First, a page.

HC 1652 Communities and Local Government CommitteeWritten submission from the London Borough of Newham


The London Borough of Newham welcomes this opportunity to share our experiences and concerns over the financing of new housing supply with the Committee. The key points we make in our submission are:

Whilst we welcome the opportunities and freedoms presented by the HRA system reform and the Affordable Rent regime, we are concerned that there is a significant lack of funding available to build new housing across London and in particular affordable housing.

The impact of the lack of funding could be mitigated through a series of freedoms given to local authorities: to prudentially borrow against future income streams, to charge up to market rents, and to keep the full receipts of sales of housing stock.

If local authorities were given similar powers to those of housing associations, we believe we could make a substantial difference to the housing on offer to our residents. For example, we would like to improve the private rented sector by buying up street properties and offering longer-term tenancies. We are also keen to improve the financial resilience of our residents by helping them onto the housing ladder with a shared equity scheme or deposit scheme.

We are concerned by the government’s recent announcement of a further discount for Right to Buy tenants and a replacement house for every property sold. Whilst we strongly support the principle that social housing tenants should have the opportunity to buy a home it remains unclear how new housing will be built to replace the properties sold. We would urge the Committee to press the government on details of this scheme and ensure that Councils have enough finance to carry through the promise of replacing homes sold under Right to Buy.

We also offer a number of practical solutions for improving the level of housing supply.

1. Providing the biggest return on the investment, in housing supply terms, from the more limited public subsidy

The cuts to funding of new housing supply are severe, and as discussed below, are not sufficiently mitigated by the affordable rent regime method of financing new supply. Nationally only £4.5 billion is available for the four year period in contrast to £8 billion for the previous three years. This amounts to less than £21,690 of HCA grant finance per dwelling. It is worth noting that for the 2008–11 investment period which has just ended, Newham secured £320 million of investment for affordable housing in the borough with grant levels for social rent closer to £150,000 per property. Relatively high levels of grant in 2008–11 encouraged new supply and helped keep rents at affordable levels for Newham residents.

However there are ways in which the Government could significantly increase the supply of housing. Firstly, amending the timing of payment of grant to start on site rather than completion would reduce affordable providers borrowing costs, and improve their cash-flow.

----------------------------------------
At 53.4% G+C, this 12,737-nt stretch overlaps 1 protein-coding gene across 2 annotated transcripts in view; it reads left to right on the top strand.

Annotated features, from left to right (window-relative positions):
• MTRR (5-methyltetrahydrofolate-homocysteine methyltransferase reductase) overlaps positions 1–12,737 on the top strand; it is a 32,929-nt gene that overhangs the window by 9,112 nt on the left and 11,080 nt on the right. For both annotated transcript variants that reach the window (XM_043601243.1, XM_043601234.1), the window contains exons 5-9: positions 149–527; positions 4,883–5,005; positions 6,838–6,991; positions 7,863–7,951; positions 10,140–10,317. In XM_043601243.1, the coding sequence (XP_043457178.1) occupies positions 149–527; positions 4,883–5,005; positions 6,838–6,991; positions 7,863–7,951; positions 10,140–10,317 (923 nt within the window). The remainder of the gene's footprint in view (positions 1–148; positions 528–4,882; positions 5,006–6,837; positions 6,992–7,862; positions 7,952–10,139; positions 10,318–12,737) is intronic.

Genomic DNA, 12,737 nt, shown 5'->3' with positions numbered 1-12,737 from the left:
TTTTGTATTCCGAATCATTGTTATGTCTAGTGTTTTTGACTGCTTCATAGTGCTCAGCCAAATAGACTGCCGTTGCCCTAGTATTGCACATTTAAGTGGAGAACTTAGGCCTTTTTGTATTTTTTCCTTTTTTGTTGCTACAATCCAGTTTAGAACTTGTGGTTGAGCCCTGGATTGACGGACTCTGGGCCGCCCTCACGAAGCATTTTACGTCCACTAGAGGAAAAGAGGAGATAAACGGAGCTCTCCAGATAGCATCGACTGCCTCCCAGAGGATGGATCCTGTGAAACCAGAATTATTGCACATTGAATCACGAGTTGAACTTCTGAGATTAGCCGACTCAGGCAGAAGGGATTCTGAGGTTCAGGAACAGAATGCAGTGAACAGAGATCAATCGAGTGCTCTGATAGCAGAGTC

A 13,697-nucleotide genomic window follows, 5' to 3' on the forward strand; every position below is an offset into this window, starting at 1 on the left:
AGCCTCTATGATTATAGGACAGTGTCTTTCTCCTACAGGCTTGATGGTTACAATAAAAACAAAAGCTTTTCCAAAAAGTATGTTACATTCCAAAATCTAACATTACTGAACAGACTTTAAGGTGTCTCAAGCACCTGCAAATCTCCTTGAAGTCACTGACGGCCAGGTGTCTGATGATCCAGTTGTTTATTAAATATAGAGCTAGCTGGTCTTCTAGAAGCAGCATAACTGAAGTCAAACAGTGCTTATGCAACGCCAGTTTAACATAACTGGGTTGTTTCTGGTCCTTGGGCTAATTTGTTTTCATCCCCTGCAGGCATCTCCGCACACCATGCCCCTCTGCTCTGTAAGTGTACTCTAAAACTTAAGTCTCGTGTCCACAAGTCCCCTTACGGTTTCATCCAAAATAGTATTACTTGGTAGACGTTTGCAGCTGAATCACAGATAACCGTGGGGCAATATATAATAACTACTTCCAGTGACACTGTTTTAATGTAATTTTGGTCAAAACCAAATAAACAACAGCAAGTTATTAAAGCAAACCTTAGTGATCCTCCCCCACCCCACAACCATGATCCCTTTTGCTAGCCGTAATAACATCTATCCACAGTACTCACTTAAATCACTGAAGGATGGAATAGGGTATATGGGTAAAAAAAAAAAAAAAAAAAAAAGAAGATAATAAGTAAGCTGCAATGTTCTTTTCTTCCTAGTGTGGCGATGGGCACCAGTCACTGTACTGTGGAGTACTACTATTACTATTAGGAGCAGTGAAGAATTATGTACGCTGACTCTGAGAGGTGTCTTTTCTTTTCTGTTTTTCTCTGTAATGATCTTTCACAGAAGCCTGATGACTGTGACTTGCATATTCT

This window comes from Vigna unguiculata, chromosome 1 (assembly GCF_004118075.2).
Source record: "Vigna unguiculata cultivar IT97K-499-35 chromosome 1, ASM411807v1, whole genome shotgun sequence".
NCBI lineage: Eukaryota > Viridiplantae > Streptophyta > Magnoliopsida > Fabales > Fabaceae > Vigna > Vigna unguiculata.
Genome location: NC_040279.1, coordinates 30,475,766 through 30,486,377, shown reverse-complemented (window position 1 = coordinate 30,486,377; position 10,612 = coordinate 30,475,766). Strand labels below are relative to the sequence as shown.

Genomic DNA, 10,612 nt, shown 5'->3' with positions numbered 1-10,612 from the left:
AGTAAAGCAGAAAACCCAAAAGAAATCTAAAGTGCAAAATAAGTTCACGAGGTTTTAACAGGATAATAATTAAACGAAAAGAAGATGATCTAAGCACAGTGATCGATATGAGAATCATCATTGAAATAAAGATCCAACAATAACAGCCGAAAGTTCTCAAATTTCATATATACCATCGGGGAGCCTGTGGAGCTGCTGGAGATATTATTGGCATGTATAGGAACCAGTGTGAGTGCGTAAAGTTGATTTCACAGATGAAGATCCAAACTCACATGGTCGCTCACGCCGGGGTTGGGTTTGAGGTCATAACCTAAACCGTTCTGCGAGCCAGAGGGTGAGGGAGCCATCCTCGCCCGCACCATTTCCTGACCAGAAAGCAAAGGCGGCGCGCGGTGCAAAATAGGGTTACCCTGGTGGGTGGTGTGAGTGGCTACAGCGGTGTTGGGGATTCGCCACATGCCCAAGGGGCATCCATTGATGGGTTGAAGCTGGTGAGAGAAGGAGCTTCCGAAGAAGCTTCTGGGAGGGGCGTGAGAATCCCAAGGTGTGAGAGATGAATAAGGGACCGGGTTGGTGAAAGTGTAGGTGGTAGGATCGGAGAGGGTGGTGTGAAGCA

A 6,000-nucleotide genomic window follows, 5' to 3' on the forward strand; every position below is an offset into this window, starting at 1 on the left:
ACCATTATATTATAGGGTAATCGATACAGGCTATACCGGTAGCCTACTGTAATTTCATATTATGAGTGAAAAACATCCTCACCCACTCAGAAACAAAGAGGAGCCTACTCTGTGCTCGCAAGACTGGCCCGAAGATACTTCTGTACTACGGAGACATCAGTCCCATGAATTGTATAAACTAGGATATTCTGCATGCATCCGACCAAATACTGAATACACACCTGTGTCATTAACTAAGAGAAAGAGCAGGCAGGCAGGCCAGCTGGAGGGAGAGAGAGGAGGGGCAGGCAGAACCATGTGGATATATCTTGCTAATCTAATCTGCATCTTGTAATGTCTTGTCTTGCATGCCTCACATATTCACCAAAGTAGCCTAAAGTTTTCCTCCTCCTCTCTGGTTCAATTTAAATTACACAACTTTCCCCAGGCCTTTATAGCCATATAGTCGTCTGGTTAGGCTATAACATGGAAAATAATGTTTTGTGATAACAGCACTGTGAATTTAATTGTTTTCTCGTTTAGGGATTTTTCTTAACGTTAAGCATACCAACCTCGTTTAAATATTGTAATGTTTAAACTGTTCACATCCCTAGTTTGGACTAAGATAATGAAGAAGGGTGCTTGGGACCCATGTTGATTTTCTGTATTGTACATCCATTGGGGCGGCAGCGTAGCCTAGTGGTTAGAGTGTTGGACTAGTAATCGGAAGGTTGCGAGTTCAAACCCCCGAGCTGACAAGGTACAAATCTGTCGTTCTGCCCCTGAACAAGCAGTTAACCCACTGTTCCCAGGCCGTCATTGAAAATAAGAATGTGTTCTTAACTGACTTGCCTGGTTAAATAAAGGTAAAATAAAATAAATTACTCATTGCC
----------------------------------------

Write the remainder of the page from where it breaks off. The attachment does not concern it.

Secondly, providing freedoms regarding the ability of Councils to raise finance, charge appropriate but varying rents, and build out a full range of rented and sales homes would make a huge difference not only to the supply of new housing but to the ability of Council to shape and improve neighbourhoods. More details on the freedoms we seek are outlined at points 6 and 7.

2. The role of state lending or investment, as opposed to grant funding, and the appropriate balance between them

The Committee needs to examine the use of “staircasing” receipts held by housing associations from the sale of retained equity in low cost home ownership schemes to ensure they are maximising the re-investment return into new supply.

Where grant or land is provided by the state, then it should see a share in the uplift arising from future sales, with this return being ploughed back into new supply.

Local authorities should be enabled, encouraged and funded to develop a range of intermediate products that address the various and numerous needs of their individual housing markets. This would increase tenure diversity and possibly allow cross subsidy to deliver family units across all income groups.

3. The role of, and barriers to, the public sector in providing support in kind

Previous attempts to encourage Councils to identify surplus land for development have not always met with success, but enabling them to be the direct beneficiaries of development activity would overcome this. We are keen that any development projects meet with our more general housing and community aims, ensuring that our residents will benefit from development.

Councils need to be able to develop the full range of tenures on their land in order to make developments viable and to offer a range of options to residents. For example so-called PFI Lite deals using institutional funds (as discussed in point 4) where the authority becomes the owner of the accommodation at the end of the finance term would encourage institutions to move into the sector and authorities to make best use of its land and other holdings.

4. Bringing long-term private finance into the private and social rented sectors

Newham is keen to intervene in the private rented sector as it represents around 35% of the housing market in the borough. This private rented sector housing is often of low quality. We estimate there are over 4,000 private landlords in the borough and there is evidence of unscrupulous landlords operating. We would like to be able to offer our residents a secure, good quality option in the private rented sector both through new build and buying up street properties.

We believe that securing institutional or pension fund finance looking for a steady return and diversification away from the volatility of the FTSE and other stock markets will deliver investment into new housing supply. Newham is currently investigating starting such a scheme working with a private partner/investor or other. We would seek to buy up street properties in areas of low quality PRS, or equally the scheme could fund new build for private rental use. The properties would be let out at market rents, offering a high quality offer to residents in the private rented sector which could include longer-term tenancies (if required) and the security of having a Council special purpose vehicle managing the property.

Newham would like to be able to offer assured or assured shorthold tenancies on purchased and new properties. This would allow us to be flexible in managing the properties and allow us to maximise revenue for PFI lite investors. It would make our aim of achieving a high quality private rented sector realisable, by removing the council’s market disadvantages in relation to buy to let investors.